Andrew Tutt, Yale University Law School & Information Society Project, has published Legal Agreement at 48 Akron Law Review 215 (2015). Here is the abstract.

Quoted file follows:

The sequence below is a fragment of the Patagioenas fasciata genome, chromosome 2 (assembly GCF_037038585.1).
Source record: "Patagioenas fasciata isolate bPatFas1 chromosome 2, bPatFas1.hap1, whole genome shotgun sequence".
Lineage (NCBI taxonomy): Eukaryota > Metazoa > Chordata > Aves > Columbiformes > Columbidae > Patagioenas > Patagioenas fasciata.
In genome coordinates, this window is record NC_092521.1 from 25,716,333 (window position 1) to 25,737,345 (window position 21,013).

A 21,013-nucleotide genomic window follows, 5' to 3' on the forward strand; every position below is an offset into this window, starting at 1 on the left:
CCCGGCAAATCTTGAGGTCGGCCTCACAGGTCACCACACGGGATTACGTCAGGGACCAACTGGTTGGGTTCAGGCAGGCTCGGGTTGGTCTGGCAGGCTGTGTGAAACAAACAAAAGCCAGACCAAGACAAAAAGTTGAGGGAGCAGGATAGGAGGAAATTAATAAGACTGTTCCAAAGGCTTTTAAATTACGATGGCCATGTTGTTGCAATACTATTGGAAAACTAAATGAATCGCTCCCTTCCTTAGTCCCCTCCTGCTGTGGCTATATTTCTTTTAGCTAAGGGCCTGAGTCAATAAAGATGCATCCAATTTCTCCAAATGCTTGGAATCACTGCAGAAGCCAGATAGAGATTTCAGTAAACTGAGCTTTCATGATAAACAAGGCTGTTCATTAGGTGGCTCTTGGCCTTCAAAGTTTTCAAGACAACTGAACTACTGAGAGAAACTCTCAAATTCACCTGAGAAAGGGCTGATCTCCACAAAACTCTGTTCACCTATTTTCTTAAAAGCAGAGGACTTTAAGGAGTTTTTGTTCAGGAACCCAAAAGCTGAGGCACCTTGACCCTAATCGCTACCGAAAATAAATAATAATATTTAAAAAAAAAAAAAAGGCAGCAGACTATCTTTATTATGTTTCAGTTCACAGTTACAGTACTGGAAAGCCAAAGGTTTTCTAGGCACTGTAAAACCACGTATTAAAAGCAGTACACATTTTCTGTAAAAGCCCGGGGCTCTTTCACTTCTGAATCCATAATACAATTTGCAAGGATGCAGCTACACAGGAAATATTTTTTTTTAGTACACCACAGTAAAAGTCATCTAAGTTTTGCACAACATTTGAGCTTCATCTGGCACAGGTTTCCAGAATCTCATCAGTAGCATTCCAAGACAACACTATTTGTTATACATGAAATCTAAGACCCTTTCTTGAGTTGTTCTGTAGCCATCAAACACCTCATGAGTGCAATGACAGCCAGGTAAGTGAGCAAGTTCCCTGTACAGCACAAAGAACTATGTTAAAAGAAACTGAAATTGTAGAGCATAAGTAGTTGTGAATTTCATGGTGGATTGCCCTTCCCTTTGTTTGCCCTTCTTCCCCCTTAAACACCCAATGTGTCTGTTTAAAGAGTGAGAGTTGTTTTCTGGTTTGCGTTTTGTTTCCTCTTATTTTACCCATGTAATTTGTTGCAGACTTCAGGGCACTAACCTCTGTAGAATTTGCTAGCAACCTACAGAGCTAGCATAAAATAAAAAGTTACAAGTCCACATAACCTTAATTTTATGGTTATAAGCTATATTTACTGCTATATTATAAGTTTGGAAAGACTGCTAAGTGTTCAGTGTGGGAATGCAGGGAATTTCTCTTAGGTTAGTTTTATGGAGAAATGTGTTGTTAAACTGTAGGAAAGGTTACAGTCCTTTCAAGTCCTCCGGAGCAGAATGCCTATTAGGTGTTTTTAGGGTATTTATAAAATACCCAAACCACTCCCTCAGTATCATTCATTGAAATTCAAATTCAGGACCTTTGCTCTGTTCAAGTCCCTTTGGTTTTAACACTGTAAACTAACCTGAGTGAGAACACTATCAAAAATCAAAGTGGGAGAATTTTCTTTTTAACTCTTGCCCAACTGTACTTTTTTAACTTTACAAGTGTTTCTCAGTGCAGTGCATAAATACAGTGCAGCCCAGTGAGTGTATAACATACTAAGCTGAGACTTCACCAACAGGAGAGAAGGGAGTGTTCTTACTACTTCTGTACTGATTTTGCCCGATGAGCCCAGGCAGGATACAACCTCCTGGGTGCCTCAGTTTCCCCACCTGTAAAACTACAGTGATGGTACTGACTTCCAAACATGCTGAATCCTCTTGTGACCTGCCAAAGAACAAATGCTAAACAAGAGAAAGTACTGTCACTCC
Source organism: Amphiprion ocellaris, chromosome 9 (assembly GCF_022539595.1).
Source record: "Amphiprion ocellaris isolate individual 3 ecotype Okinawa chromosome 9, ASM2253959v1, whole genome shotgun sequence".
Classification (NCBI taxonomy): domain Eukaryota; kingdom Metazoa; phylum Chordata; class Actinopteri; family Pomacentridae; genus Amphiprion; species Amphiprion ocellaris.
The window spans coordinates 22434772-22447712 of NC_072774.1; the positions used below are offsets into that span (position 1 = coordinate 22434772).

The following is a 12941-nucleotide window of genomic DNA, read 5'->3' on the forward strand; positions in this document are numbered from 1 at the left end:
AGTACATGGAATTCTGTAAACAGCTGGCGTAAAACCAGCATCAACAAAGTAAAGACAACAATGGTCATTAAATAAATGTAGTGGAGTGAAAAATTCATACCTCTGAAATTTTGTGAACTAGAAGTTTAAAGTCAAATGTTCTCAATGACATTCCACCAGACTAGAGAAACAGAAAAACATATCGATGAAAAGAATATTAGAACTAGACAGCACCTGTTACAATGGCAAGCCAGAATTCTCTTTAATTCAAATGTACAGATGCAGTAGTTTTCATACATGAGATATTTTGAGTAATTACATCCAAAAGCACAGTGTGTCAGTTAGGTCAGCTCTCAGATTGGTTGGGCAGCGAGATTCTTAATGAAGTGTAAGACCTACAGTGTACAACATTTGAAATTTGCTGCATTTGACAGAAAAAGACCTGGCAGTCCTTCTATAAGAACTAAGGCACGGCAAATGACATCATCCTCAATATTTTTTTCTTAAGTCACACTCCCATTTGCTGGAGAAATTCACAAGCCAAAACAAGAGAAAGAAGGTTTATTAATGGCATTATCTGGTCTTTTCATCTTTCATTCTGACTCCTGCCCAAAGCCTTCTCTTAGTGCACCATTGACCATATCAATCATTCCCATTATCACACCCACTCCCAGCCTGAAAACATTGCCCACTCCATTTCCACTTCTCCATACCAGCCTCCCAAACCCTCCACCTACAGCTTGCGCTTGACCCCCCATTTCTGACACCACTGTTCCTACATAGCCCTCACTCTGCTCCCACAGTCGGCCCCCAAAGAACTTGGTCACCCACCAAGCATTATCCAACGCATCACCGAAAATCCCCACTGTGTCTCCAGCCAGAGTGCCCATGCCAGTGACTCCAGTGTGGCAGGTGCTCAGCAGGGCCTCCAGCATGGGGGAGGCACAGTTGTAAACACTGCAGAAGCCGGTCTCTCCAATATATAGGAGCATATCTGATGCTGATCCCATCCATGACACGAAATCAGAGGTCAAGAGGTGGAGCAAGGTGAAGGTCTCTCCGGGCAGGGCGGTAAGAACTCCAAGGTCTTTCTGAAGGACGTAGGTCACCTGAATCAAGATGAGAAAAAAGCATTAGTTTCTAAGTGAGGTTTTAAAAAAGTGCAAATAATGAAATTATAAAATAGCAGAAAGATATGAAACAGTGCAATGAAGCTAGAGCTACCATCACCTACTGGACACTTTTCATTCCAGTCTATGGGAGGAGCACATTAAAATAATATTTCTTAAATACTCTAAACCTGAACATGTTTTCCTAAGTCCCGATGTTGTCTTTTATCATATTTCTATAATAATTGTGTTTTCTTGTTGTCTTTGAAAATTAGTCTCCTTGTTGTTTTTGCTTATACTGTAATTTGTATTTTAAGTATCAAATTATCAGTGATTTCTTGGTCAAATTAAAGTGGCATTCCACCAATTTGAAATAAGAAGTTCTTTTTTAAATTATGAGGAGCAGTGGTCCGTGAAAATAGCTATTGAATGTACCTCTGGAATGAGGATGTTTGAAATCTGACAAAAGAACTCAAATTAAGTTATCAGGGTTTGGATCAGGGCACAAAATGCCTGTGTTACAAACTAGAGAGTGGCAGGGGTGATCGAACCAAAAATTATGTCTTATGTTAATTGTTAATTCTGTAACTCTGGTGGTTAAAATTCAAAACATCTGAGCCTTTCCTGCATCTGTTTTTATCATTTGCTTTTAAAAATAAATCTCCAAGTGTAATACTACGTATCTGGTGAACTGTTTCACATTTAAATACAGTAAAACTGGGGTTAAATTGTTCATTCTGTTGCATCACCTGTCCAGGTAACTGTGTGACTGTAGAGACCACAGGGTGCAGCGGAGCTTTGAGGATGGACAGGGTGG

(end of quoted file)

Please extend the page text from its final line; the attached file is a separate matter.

Widespread agreement about "what the law is" is often held out as among the most powerful arguments in favor of Legal Positivism. Its power as an argument is thought to be two-fold. First, Positivism is said to readily explain why such agreement exists. Second, it is argued that no other theory of law explains legal agreement just as well, or even very well at all. The argument from widespread or "massive" agreement invites a critical inquiry. What does it mean to say that two or more people agree about what the law is? Does there really exist such massive agreement? Does its existence really strike a decisive blow for Legal Positivism? This Article examines the range of things we might mean when we say that people agree about what the law is. In doing so, it shows that many confusions and apparent disagreements about the concept of law are clouded by unstated but often serious differences in understanding what it means to agree. This Article concludes that the argument from widespread agreement is misguided because the nature of legal agreement is ambiguous. Very often, apparent agreement about the law is not agreement of the meaningful sort necessary to bolster the case for Legal Positivism or, indeed, any theory of law. For that reason, the argument from agreement makes little difference to theory choice in this domain. If anything, the existence of such ambiguous agreement would seem to cut against Legal Positivism's claims, which appear to require widespread agreement of a sort rarely observed in practice.Download the article from SSRN at the link.